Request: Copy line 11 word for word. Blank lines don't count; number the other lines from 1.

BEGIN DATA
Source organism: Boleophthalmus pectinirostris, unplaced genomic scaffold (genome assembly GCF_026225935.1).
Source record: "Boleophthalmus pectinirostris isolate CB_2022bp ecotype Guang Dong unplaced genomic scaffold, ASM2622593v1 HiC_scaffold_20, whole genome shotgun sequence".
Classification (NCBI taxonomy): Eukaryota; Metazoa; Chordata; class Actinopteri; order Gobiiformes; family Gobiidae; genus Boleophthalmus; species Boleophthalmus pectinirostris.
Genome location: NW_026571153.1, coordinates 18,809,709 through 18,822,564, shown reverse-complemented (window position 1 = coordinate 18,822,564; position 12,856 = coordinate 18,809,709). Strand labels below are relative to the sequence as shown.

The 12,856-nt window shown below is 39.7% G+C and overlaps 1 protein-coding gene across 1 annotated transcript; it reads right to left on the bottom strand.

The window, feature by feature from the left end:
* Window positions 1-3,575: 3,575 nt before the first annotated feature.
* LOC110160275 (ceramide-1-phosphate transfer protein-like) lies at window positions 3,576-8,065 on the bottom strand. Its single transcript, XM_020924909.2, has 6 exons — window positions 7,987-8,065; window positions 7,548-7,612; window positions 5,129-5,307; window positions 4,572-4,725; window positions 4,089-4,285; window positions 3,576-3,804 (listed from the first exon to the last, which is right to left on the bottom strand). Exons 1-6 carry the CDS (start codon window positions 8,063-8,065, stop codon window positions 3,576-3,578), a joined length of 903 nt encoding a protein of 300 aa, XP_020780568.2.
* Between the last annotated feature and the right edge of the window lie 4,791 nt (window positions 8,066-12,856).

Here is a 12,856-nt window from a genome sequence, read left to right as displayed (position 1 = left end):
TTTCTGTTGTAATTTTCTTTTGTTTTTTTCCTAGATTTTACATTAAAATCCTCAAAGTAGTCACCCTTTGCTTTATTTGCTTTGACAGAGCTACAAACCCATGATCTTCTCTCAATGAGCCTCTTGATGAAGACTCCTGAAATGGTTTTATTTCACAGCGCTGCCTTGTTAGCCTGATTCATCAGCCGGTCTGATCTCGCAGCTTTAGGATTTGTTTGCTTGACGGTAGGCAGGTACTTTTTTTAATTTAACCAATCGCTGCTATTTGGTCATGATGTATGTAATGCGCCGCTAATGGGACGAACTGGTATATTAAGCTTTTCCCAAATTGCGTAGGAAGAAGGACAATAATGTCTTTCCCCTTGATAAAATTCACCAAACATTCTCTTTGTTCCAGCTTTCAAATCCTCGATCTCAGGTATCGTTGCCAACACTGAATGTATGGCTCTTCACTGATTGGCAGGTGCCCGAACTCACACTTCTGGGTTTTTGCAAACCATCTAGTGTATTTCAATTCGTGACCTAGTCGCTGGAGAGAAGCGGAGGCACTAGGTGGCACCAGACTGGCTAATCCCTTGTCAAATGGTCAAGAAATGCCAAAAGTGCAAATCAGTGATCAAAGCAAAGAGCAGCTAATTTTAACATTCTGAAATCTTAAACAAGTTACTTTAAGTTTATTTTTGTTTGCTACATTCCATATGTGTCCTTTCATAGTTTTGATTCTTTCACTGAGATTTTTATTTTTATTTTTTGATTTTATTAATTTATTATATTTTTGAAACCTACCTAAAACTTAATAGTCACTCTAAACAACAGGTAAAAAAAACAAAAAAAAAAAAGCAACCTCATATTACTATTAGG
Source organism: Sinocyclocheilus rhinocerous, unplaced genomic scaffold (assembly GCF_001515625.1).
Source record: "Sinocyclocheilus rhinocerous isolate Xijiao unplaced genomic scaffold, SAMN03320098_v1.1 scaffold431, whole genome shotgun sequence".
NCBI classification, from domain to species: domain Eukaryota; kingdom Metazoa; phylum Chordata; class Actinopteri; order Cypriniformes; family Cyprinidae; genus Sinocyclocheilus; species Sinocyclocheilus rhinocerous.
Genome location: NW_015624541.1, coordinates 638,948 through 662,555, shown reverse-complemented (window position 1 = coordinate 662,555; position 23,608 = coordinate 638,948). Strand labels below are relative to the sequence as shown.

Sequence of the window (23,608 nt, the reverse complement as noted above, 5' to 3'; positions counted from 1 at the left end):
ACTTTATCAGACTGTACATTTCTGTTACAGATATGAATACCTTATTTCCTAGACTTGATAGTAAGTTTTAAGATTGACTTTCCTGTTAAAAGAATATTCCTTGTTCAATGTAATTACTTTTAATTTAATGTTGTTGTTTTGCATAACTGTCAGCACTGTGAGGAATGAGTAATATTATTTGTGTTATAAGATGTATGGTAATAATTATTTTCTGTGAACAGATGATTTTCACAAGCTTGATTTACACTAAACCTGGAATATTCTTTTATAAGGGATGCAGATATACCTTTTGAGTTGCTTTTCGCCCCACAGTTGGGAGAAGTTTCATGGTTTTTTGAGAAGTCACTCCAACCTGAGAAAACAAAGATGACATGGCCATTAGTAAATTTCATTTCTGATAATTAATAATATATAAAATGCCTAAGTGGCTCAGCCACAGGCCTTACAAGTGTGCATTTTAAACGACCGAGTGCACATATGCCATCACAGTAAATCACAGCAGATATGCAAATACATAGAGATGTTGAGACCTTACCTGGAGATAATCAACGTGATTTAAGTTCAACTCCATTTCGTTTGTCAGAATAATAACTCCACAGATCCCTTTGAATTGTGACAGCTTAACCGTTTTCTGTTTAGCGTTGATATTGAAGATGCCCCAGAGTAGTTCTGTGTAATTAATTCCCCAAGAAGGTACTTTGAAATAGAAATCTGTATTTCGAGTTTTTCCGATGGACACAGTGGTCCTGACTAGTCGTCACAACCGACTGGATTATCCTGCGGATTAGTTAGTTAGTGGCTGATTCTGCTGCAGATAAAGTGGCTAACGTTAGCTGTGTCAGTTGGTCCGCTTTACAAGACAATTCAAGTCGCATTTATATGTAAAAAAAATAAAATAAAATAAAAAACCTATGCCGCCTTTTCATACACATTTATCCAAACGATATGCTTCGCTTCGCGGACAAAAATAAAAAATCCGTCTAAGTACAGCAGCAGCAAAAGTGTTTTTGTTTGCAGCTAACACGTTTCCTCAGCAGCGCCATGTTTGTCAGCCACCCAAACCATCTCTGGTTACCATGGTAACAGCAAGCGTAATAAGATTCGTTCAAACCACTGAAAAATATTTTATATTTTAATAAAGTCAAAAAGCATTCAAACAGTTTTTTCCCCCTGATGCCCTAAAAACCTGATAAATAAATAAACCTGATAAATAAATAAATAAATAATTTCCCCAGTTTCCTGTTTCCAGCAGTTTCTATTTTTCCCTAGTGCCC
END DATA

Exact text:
TTTCTGTTGTAATTTTCTTTTGTTTTTTTCCTAGATTTTACATTAAAATCCTCAAAGTAGTCACCCTTTGCTTTATTTGCTTTGACAGAGCTACAAACCCATGATCTTCTCTCAATGAGCCTCTTGATGAAGACTCCTGAAATGGTTTTATTTCACAGCGCTGCCTTGTTAGCCTGATTCATCAGCCGGTCTGATCTCGCAGCTTTAGGATTTGTTTGCTTGACGGTAGGCAGGTACTTTTTTTAATTTAACCAATCGCTGCTATTTGGTCATGATGTATGTAATGCGCCGCTAATGGGACGAACTGGTATATTAAGCTTTTCCCAAATTGCGTAGGAAGAAGGACAATAATGTCTTTCCCCTTGATAAAATTCACCAAACATTCTCTTTGTTCCAGCTTTCAAATCCTCGATCTCAGGTATCGTTGCCAACACTGAATGTATGGCTCTTCACTGATTGGCAGGTGCCCGAACTCACACTTCTGGGTTTTTGCAAACCATCTAGTGTATTTCAATTCGTGACCTAGTCGCTGGAGAGAAGCGGAGGCACTAGGTGGCACCAGACTGGCTAATCCCTTGTCAAATGGTCAAGAAATGCCAAAAGTGCAAATCAGTGATCAAAGCAAAGAGCAGCTAATTTTAACATTCTGAAATCTTAAACAAGTTACTTTAAGTTTATTTTTGTTTGCTACATTCCATATGTGTCCTTTCATAGTTTTGATTCTTTCACTGAGATTTTTATTTTTATTTTTTGATTTTATTAATTTATTATATTTTTGAAACCTACCTAAAACTTAATAGTCACTCTAAACAACAGGTAAAAAAAACAAAAAAAAAAAAGCAACCTCATATTACTATTAGG